The challenge for the Italian Trade Commission Marble Center was to attract the attention of architects, ensuring that they would fall in love with the material. Attention was focused on the marble by laying out 80 distinct samples in the shape of a nautilus shell, following the Fibonacci spiral. Samples floated on a nearly-invisible steel frame that rose slowly from knee level to eye-level.
The spiral path led architects to the center of the spiral, stopping to gaze at the beautiful marbles and then retraced their steps back out, reinforcing the experience. Because the marble was treated in a jewel-like manner, the 30’ x 40’ exhibit weighed less than 2,500 pounds.
Exhibition for SHRM
Car Show Exhibit
Our idea was to go beyond kicking the tires by adding another level of fun and intelligence to the exhibit without adding more dollars. The exhibit used low tech interactive displays, simple video, clean shapes and straight forward finishes to accomplish an elegant yet fun experience.
The exhibit reused a great deal of existing material, emphasized the engineering quality of the German company, while also keeping the cost low. Using a more restrained color palette for the exhibit allowed the color of the cars to shine.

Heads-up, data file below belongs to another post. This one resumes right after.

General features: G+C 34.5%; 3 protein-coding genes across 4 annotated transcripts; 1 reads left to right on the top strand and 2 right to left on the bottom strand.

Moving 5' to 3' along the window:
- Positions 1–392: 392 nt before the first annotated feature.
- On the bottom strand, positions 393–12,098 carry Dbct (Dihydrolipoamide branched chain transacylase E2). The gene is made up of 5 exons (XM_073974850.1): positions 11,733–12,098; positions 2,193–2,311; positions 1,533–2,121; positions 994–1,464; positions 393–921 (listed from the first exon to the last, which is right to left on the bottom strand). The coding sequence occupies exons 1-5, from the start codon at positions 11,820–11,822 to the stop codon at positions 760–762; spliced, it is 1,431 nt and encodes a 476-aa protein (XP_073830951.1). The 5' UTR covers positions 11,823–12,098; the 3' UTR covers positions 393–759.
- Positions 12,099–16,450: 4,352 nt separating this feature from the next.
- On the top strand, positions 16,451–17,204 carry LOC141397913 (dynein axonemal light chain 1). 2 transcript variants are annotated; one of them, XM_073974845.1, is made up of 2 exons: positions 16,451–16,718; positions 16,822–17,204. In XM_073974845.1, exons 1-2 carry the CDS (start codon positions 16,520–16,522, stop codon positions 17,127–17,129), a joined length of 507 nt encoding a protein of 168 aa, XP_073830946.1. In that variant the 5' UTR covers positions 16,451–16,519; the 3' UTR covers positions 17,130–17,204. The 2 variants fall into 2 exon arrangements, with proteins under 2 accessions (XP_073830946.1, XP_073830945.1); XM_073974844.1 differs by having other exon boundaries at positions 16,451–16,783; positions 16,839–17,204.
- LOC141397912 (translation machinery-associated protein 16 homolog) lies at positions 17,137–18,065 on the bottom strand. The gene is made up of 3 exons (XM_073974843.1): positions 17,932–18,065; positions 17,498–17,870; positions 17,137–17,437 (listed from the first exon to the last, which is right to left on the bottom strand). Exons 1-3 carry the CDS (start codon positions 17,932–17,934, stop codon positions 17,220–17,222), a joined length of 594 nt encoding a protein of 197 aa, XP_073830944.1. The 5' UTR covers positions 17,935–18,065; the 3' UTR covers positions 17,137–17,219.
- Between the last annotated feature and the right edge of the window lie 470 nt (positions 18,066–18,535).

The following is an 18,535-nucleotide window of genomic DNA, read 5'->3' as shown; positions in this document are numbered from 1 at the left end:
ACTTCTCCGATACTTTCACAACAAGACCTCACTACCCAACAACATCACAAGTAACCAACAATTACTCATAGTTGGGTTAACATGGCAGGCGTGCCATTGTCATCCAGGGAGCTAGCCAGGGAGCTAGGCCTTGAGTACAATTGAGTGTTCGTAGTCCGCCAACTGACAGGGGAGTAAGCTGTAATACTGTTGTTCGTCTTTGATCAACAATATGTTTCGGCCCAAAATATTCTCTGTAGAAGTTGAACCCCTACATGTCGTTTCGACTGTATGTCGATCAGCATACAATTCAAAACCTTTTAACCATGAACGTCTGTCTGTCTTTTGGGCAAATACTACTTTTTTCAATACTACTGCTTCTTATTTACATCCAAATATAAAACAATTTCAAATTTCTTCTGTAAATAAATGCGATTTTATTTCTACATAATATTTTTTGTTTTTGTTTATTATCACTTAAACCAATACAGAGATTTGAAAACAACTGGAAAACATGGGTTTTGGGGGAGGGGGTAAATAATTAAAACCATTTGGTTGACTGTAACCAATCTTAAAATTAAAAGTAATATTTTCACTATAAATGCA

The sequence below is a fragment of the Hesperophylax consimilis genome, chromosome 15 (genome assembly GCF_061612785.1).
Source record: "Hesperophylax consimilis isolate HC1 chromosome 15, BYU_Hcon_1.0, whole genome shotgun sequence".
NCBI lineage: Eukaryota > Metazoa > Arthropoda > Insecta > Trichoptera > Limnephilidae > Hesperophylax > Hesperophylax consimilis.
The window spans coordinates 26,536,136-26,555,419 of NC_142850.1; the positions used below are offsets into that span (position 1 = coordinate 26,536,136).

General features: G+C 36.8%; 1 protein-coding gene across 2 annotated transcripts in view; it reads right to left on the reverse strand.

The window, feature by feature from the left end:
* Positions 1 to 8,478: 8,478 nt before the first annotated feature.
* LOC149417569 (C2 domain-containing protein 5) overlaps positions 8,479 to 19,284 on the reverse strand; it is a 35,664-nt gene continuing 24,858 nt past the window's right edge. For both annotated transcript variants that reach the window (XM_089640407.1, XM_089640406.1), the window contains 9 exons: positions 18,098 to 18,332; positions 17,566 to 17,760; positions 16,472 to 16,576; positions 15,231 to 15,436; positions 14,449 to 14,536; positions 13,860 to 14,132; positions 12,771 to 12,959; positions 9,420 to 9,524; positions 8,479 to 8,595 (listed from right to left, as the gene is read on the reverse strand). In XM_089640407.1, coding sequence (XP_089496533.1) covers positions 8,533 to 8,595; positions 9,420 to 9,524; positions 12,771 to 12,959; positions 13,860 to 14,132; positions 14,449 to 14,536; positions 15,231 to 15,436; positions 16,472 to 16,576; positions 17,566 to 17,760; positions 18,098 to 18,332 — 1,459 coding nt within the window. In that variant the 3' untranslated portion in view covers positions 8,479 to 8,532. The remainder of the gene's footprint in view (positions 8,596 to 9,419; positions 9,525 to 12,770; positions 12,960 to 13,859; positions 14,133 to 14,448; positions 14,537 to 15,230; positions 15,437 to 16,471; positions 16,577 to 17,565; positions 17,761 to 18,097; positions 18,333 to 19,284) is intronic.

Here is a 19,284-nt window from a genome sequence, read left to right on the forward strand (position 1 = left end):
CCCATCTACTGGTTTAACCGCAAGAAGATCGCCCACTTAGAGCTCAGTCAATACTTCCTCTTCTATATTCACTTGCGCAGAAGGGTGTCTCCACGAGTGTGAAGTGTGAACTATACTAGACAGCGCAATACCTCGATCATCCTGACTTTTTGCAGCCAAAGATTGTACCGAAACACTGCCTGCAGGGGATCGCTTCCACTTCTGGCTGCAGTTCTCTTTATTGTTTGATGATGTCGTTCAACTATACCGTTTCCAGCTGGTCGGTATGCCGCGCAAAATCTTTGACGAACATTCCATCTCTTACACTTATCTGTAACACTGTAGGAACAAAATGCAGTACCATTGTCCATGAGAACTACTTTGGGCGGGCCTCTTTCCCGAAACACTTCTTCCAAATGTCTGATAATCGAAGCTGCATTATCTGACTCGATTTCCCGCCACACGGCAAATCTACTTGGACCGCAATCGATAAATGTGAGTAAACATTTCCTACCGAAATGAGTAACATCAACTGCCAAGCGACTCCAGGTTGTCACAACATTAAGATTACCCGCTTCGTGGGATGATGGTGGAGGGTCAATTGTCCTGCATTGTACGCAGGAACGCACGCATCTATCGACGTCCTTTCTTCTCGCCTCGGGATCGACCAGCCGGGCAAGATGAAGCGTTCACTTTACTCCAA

To highlight the variety of car color options, bowling balls were painted and mounted on bearings which allowed them to be spun. These hung above the selection of fabrics, where attendees were invited to slide fabric samples along the rail to match the exterior paint colors. A wall covered in personalized rear-view mirrors brings humor to the show floor. Lifestyle hardware filled the exhibit with hopes to appeal to a youth market, a key example being the displays of factory wheels which sit on blue skateboard wheels.
Cape Town Exhibition
Celebrating 50 years of peaceful space exploration at the 62nd International Astronomical Congress in Capetown, the NASA theater revealed specific glimpses into the extraordinary accomplishments of space flight.
Two major voids sliced through the white NASA cubes and were filled with large space images. The general form was inspired by the standard aerospace buildings, which are where these space crafts are created. Graphics emphasized the scale of discovery, and cut-outs featured NASA’s greatest hits: Mars Rover, Hubble Telescope, Saturn, International Space Station and more. Space mission posters were displayed inside, and a massive close-up of the moon on the outside wall called attention to an actual moon rock sample.
Mauk Design has a history of branding many companies from their origination, but the 101 Surfsports Shop in San Rafael presented an opportunity to design all aspects of the store, from logo, to interior, to vehicles.
Taking an environmentally friendly stance for a store that is all about enjoying nature through water sports, the use of cardboard tubes became a metaphor for the ocean. A wall of circles with different diameters represents bubbles, and walls of long horizontal tubes to support boards that symbolize waves. The store is designed to show off the bold colors of the products, keeping to a gray scale scheme for everything except the cardboard tubes, which are painted in four bold colors across the store.